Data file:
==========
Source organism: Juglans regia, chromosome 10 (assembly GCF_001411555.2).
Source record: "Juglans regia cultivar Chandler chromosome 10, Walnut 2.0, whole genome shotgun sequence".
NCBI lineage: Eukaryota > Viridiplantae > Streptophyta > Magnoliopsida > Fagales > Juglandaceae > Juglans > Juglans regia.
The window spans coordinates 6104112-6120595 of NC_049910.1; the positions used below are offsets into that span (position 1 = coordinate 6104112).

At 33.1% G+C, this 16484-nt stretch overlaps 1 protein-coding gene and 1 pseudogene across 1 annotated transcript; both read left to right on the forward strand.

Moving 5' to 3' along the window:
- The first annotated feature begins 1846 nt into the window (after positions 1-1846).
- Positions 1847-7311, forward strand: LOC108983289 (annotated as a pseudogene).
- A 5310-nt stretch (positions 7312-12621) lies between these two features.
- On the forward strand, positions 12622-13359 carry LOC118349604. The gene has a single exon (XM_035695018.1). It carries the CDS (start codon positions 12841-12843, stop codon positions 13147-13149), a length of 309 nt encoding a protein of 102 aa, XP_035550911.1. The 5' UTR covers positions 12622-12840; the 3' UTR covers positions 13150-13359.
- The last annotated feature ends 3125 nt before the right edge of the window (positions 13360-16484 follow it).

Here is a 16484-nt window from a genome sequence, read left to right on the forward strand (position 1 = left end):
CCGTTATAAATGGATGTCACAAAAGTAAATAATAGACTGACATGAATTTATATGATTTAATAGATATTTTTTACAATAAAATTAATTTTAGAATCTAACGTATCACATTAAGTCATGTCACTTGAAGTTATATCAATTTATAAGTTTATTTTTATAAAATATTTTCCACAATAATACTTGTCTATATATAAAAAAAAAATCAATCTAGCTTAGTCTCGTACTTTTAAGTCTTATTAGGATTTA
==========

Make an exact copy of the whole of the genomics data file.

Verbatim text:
Source organism: Juglans regia, chromosome 10 (assembly GCF_001411555.2).
Source record: "Juglans regia cultivar Chandler chromosome 10, Walnut 2.0, whole genome shotgun sequence".
NCBI lineage: Eukaryota > Viridiplantae > Streptophyta > Magnoliopsida > Fagales > Juglandaceae > Juglans > Juglans regia.
The window spans coordinates 6104112-6120595 of NC_049910.1; the positions used below are offsets into that span (position 1 = coordinate 6104112).

At 33.1% G+C, this 16484-nt stretch overlaps 1 protein-coding gene and 1 pseudogene across 1 annotated transcript; both read left to right on the forward strand.

Moving 5' to 3' along the window:
- The first annotated feature begins 1846 nt into the window (after positions 1-1846).
- Positions 1847-7311, forward strand: LOC108983289 (annotated as a pseudogene).
- A 5310-nt stretch (positions 7312-12621) lies between these two features.
- On the forward strand, positions 12622-13359 carry LOC118349604. The gene has a single exon (XM_035695018.1). It carries the CDS (start codon positions 12841-12843, stop codon positions 13147-13149), a length of 309 nt encoding a protein of 102 aa, XP_035550911.1. The 5' UTR covers positions 12622-12840; the 3' UTR covers positions 13150-13359.
- The last annotated feature ends 3125 nt before the right edge of the window (positions 13360-16484 follow it).

Here is a 16484-nt window from a genome sequence, read left to right on the forward strand (position 1 = left end):
CCGTTATAAATGGATGTCACAAAAGTAAATAATAGACTGACATGAATTTATATGATTTAATAGATATTTTTTACAATAAAATTAATTTTAGAATCTAACGTATCACATTAAGTCATGTCACTTGAAGTTATATCAATTTATAAGTTTATTTTTATAAAATATTTTCCACAATAATACTTGTCTATATATAAAAAAAAAATCAATCTAGCTTAGTCTCGTACTTTTAAGTCTTATTAGGATTTA